Happy Birthday America!
Cue the fireworks! Light the barbecues! Start the parades! Turn up the schmaltzy American tunes!
Except--and I want to say this sensitively—please don’t. Give me all of the above, but leave off the tunes. Or, at least, the obligatory patriotic playlist used in every city firework show. You know the one….It’s starts with Miley Cyrus’s “Party in the USA” and ends with Lee Greenwood’s “Proud to be an American”; and in between we get Ray Charles and Katy Perry and some popified version of the National Anthem. And it’s the same. every. year.
Now don’t get me wrong. I love music! And if Neil Diamond starts crooning “Coming to America,” you can bet I’ll be crooning along! It isn’t that I despise these songs. It’s that every Fourth of July I’m left wondering why? Why did we decide that the only music that represents America is that music that explicitly references the flag, or the name of our country? What limited parameters we have set for our vast melting pot of a nation!
This year I celebrated with my brother and his family, and we got all philosophical on this very topic. We asked ourselves: What is American music? Obviously, the answers to that question could get lengthy.
But it got the wheels turning...And as your humble blogger of all things theatre, of course those wheels took me to the inevitable follow-up: What is American Theatre?
Now this, my mermaids, this is a much harder nut to crack! Even diving into the research didn’t provide me with easy answers. For much of our country’s early history, our theatre followed the European trends—lots of Shakespeare, lots of melodramas and burlesques. And while we added some of our own genres to the stage (i.e. revolutionary plays, minstrel shows), theatre was still largely the story of the white European in traditional society. Additionally, some of the truly authentic American dramas presented on stage—African-American theater, and plays about the immigrant experience, for example—were regularly shut down or presented as a means to reinforce the country’s racism.
Uniquely American theatre really began to take root in the late 19th century. A century of hardship, and the atrocities of the Civil War, had finally rubbed the shine off of the American Dream. And the theatre saw a new, darker realism. In direct contrast, at the turn of the century, Vaudeville commandeered the stage; and that paved the way for the American musical. Ultimately, it wasn’t until the second half of the 20th century that the voices of the American stage started to become as varied as Americans themselves.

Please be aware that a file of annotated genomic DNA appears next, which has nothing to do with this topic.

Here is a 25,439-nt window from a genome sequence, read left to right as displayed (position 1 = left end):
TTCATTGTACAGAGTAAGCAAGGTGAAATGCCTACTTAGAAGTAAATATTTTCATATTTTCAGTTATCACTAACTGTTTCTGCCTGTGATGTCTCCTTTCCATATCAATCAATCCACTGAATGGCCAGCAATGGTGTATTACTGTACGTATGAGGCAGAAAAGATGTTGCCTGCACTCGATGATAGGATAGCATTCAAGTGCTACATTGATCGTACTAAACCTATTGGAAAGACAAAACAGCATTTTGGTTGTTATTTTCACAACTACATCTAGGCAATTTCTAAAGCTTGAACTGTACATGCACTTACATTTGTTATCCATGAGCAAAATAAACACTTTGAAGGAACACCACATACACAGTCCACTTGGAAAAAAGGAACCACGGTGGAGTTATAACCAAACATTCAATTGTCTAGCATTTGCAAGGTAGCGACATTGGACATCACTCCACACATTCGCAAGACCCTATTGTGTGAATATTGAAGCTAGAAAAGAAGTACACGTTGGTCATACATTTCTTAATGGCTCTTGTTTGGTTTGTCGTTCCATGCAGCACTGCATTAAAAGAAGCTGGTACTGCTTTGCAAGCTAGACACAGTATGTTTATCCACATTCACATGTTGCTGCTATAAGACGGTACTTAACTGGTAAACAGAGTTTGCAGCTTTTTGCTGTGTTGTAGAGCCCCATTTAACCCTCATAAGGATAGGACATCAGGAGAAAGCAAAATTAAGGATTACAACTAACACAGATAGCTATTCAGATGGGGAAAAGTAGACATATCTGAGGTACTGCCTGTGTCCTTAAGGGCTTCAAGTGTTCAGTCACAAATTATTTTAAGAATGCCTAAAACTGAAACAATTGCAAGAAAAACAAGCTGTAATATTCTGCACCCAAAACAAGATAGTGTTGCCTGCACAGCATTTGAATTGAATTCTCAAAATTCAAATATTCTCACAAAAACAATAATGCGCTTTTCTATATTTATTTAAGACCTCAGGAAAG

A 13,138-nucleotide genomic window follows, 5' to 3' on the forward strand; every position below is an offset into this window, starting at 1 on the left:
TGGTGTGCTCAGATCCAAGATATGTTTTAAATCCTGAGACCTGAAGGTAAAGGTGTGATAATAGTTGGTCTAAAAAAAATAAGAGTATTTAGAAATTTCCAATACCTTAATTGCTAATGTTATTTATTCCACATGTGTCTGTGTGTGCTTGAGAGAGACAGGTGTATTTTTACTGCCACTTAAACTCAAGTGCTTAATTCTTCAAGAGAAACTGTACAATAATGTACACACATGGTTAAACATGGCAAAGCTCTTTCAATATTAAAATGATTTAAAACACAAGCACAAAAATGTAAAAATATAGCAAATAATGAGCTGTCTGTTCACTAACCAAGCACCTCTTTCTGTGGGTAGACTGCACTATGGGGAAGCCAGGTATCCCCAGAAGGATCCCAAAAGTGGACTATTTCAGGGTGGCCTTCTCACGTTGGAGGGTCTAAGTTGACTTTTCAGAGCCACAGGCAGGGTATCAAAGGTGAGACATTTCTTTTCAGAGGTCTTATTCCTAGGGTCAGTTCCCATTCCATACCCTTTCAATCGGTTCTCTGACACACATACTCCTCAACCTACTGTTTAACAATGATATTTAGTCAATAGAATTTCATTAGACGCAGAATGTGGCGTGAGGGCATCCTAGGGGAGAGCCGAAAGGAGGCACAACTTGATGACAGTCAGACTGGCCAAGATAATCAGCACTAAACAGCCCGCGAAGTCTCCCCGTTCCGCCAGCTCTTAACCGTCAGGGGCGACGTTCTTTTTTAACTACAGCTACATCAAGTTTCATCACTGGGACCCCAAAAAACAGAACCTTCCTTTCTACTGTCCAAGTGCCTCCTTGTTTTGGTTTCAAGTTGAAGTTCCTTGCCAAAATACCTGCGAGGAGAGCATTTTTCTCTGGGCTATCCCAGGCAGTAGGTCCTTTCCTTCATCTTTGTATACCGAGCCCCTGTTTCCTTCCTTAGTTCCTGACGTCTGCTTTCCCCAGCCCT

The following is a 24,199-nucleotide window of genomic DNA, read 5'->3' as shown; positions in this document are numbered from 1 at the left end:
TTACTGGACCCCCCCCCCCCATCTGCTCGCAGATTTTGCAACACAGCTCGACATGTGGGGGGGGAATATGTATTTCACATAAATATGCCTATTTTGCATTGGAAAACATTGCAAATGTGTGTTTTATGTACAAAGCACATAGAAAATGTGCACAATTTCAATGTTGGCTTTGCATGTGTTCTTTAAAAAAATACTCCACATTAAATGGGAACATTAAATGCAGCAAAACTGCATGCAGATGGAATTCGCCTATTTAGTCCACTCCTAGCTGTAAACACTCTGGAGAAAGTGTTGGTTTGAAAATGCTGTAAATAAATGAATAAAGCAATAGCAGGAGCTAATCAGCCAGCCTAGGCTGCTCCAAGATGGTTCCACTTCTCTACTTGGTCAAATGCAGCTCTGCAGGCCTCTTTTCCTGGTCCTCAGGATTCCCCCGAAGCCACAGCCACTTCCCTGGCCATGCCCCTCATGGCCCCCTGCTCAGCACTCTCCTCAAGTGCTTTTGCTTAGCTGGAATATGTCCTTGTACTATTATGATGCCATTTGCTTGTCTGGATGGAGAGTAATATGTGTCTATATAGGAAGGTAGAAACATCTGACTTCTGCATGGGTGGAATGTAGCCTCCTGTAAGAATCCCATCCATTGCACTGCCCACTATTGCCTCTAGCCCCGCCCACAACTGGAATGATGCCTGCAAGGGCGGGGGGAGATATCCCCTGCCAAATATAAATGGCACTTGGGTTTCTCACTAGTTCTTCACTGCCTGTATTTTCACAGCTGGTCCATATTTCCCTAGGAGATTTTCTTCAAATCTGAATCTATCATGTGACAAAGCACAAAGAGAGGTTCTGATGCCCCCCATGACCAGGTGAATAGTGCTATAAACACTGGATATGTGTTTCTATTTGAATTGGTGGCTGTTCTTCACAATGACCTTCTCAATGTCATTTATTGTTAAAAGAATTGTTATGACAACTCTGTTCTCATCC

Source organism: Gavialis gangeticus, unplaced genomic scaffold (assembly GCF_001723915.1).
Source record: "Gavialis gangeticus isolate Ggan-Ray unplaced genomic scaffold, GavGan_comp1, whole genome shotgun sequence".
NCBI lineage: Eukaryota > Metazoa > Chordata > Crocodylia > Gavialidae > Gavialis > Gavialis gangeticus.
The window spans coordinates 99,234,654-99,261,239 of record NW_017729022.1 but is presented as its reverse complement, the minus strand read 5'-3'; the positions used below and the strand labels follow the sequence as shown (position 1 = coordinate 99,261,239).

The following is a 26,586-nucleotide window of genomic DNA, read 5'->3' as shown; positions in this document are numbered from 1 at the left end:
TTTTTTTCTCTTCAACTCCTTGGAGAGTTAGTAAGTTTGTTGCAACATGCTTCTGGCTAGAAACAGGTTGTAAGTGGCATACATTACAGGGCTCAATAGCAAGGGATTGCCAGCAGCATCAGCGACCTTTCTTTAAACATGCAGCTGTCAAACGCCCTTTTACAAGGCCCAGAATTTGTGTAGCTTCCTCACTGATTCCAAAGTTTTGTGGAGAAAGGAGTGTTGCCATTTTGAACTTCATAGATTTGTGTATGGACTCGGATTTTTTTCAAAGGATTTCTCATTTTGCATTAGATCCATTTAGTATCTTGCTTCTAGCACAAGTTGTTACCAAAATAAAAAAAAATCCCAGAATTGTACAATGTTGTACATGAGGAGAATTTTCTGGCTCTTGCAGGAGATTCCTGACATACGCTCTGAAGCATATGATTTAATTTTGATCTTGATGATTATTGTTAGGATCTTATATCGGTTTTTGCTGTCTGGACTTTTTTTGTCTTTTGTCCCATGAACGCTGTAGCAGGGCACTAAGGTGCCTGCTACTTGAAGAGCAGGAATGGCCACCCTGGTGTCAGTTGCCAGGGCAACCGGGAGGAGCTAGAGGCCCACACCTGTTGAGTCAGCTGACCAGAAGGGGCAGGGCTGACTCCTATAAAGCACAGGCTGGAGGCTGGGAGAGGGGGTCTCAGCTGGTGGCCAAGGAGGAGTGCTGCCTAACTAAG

And there you have the tiniest sum-up of American theatre that has ever been presented. But where does that leave us now, going into the third decade of the 21st century? Almost two hundred and fifty years after its birth, are we any closer to a clear answer to my proposed question? Speaking of patriotism, does our American theatre have its own identity? And why does it matter? Or does it?
I asked some theater friends to weigh in: Those actors surrounded by the craft on a monthly basis; who have studied it and performed it through high school, college, and beyond. And I found….Well, I found that no one really has a simple answer.
In fact, the overwhelming response I got was, “Hm. I don’t know if I can define it.”
And, well, doesn’t that sorta hit the nail on the head? The American experience is nebulous and almost impossible to define in clear-cut parameters anymore. We are as varied as the landscapes that populate our massive countryside. And every decade seems to bring new self-awareness and -analysis. And it seems American theatre is following the same growing consciousness...Or perhaps it is influencing it. After all—as I’ve said before—theatre is very often a catalyst for social change.
Michael Edwards, head of the Asolo Rep professional theater in Georgia, describes the American character this way: “Everyone feels like they can describe it and own it, but the exciting thing is that the American character is constantly being invented, expanded, and reimagined. It is our job as Americans to participate in embodying and shaping it. There is a political charge to the idea of the American character, but we cannot give politicians exclusive ownership of it. As theatre artists, we have a personal obligation to ask questions about what it is and where it is going...America is an idea, and it is constantly evolving through all its civic parts. It is an unfinished project, and that is what’s so utterly thrilling about living here.”¹
If America is the great Melting Pot, well, its theatre is too. It has grown slowly over the last two centuries, and that growth is picking up speed with the expansion of new ideas, new technology, and new voices. It will continue to play its part (see what I did there! *wink wink*) in entertaining the masses, asking questions, demanding change, and highlighting the American Experience. So just what is American Theatre then? You know, I think I like my brother’s simple answer best, who shrugged and said, “American theatre is theatre by Americans, about Americans, for everyone.”
So here are my questions for you, my fellow American merpeople: How would you define American Theatre? And what stories does American Theatre still need to tell?
Image by Cyrus Crossan via Unsplash